Intracardiac electrophysiologic studies using epicardial and endocardial mapping have consistently confirmed signs of ventricular conduction delay, mostly involving the RVOT in the form of fragmented electrograms and late potentials25, 39, 42. These electrogram recordings are typically observed in patients with ARVC as an expression of a discontinuous conduction through the diseased RV myocardium. According to some authors, these findings support the “depolarization” theory that explains ECG abnormalities and life-threatening ventricular arrhythmias of BS as the result, at least in part, of an intraventricular conduction defect in the right ventricular outflow tract. Such a delayed conduction is presumably caused by relatively mild structural abnormalities, such as histologic myocardial fibrosis, which may not become evident using conventional imaging techniques. Most compelling evidence in favour of this substrate derives from electrophysiologic mapping and ablation procedures in Brugada patients, showing that elimination of fragmented electrograms and late potentials in the RVOT resulted in normalization of ST-segment elevation and non inducibility of VT/VF44.
The largest clinico-pathologic study on SCD victims with an ECG pattern of right precordial ST-segment elevation was obtained by reviewing a series of 273 young (≤35 years) SCD victims of who were enrolled in the Registry of the Veneto Region of Italy from 1979 to 199845. Among 96 SCD with an available ECG, 13 (14%; 12 males, 1 female; mean age 24 years) showed ST-segment elevation in leads V1 to V2/V3, either isolated (9 cases) or associated with RBBB (4 cases). At autopsy, all these victims had pathologic features consistent with ARVC (92%) except one, who had no evidence of structural heart disease. Compared with the 19 SCD victims with ARVC and no ST-segment elevation from the same series, those with ARVC and right precordial ST-segment elevation significantly more often died suddenly at rest or during sleep, showed serial ECG changes over time (Figure 3A), and had polymorphic ventricular tachycardia. These findings provide compelling evidence that ARVC may present with phenotypic features typically observed in BS.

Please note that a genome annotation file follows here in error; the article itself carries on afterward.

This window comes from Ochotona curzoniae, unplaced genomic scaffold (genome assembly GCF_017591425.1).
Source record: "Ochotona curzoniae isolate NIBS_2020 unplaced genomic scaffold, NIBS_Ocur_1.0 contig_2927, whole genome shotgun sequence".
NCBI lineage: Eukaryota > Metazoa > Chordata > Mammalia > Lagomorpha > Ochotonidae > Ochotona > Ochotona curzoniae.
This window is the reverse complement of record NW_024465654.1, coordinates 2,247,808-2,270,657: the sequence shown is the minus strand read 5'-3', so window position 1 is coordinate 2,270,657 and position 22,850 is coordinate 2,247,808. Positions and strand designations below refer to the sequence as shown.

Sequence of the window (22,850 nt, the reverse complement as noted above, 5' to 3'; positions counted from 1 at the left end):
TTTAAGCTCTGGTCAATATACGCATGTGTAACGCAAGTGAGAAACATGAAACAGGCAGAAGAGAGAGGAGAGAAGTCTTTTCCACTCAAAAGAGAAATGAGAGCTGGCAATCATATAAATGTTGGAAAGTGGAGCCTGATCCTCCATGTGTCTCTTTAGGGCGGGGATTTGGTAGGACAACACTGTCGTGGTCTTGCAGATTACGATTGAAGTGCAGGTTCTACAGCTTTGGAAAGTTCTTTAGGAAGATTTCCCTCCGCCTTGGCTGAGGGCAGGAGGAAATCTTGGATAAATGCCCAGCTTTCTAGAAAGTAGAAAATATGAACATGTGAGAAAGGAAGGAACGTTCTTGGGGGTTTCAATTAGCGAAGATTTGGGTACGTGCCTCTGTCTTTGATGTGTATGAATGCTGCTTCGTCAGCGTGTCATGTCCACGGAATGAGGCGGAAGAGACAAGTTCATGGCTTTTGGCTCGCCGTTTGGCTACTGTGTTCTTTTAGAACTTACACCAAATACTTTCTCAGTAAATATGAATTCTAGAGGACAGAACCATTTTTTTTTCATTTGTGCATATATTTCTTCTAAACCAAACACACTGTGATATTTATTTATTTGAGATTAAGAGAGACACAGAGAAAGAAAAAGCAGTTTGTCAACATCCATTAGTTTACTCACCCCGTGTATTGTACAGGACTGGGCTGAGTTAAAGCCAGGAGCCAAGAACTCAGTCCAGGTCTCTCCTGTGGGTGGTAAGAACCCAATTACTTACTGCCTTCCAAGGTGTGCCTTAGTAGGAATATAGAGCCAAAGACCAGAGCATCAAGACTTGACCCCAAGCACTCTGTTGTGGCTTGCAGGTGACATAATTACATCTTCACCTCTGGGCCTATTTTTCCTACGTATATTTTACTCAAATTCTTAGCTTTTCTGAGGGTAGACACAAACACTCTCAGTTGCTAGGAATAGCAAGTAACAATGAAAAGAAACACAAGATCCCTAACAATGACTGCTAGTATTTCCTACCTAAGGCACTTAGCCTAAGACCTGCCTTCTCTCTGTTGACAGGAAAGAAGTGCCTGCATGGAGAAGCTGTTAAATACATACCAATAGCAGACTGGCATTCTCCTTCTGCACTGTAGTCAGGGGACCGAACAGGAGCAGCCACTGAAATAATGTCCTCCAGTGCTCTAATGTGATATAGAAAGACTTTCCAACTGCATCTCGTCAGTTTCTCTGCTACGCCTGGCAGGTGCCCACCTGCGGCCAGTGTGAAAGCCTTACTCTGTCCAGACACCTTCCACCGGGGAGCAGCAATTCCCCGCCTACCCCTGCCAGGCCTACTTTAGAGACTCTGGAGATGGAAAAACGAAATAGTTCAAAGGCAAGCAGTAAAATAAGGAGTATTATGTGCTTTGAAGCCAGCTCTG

The clinical, imaging, histopathologic, electrophysiologic and pathologic evidence of a possible overlap between ARVC and BS raises the question on which pathogenetic mechanisms underlie such an interaction.